I know this may sound like a simple question, but does a policyholder still have a claim against his/her insurer after it has been determined that there is no coverage under the insurance policy? The Texas Court of Appeals in Dallas dealt with this very question in 2001, and their decision may surprise you.

In Gates v. State Farm Co. Mut. Ins. Co., 53 S.W.3d 826 (Tex.App.—Dallas 2001, no pet.), the court of appeals noted that generally the absence of coverage on a policy prevents any recovery under the policy, as well as recovery for bad faith, because the insurer had a reasonable basis for denying the claim. However, the Court did not stop there. Citing the Texas Supreme Court case of Republic Ins. Co. v. Stoker, 903 S.W.2d 338 (Tex. 1995), the appellate court recognized that a bad faith claim might exist despite the absence of a breach of the insurance policy. Quoting Stoker, the appellate court stated that:

We do not exclude, however, the possibility that in denying the claim, the insurer may commit some act, so extreme, that would cause injury independent of the policy claim.

The appellate court continued:

Assuming, without deciding, an insurer in denying a claim may commit an act so extreme to cause an injury independent of the policy claim, we conclude an insured may not recover under this theory unless the insured can establish ‘extreme’ conduct by the insurer during the claims process.” Concluding that the plaintiff had failed to show extreme conduct by the insurer during the claims process, the appellate court in Gates denied recovery under the “extreme” bad faith claim.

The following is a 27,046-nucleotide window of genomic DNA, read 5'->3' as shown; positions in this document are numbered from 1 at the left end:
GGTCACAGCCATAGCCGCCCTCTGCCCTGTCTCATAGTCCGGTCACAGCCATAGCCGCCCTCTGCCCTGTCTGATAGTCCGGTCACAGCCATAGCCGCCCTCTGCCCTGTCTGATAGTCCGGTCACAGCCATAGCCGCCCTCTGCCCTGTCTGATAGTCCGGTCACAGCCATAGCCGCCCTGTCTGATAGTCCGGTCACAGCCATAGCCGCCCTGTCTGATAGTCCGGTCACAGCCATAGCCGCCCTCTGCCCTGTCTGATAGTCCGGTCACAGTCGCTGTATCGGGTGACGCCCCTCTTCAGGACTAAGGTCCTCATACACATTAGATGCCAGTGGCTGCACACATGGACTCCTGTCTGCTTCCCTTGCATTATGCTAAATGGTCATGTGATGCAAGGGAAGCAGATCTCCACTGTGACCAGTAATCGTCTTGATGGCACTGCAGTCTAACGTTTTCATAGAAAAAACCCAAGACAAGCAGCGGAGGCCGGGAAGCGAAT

From Gates we learned that a policyholder may still have a claim for bad faith against his/her insurer even after a court determines there is no coverage under the policy. In order to recover under such a theory, however, a policyholder must show: (1) that the insurer behaved in an extreme manner during the claims process, and (2) that the insurer’s extreme behavior caused injury to the policyholder independent of the policy claim. So, to answer the original question, a policyholder may still have a claim against his/her insurer even when no coverage is found under the policy, but the policyholder must be able to satisfy the “extremely” high burden created by the Texas courts for any such recovery.

  • shirley heflin

    Hi Sergio. Without reading your post any further (I promise), I’m going to give you my laywoman’s educated opinion/answer to your question:

    “I know this may sound like a simple question, but does a policyholder still have a claim against his/her insurer after it has been determined that there is no coverage under the insurance policy?”

    First, I’ve yet to encounter any simple questions in the world of insurance!!

    Second, I’m going to guess “yes” that an insured can pursue a claim against their ins. co. even after it’s declared that the ins’d does not have “…coverage under the policy.” The first thing that springs to mind is “BAD FAITH.”

    Just because an ins. co. prevailed in an argument that their insured is, in essence, uninsured, does not give them the right to commit acts of bad faith against their insured during the course of proving it.

    Now I’m going to finish reading your post and see how I did. :)

    SHIRLEY HEFLIN
    (Tampa, FL)

  • shirley heflin

    Regarding your quote:

    “…a policyholder may still have a claim against his/her insurer even when no coverage is found under the policy, but the policyholder must be able to satisfy the “extremely” high burden created by the Texas courts for any such recovery….”

    STATE FARM IS STATE FARM IS STATE FARM…whether the claim is in Texas, Florida, New York, or any other state, some of their bad faith acts against their insureds are so pathetic that they could satisfy any burden!! Not singling State Farm out either — one could just as easily say ALLSTATE IS ALLSTATE IS ALLSTATE, (and the list goes on), etc.

    Informative post, Sergio.

    SHIRLEY HEFLIN

  • Sergio V. Leal

    Shirley,

    Thank you for your comment. I should point out that only a minority of states allow what Texas does. Unfortunately, Florida does not allow such recovery.

    Keep your posts coming!

    Thanks,

    Sergio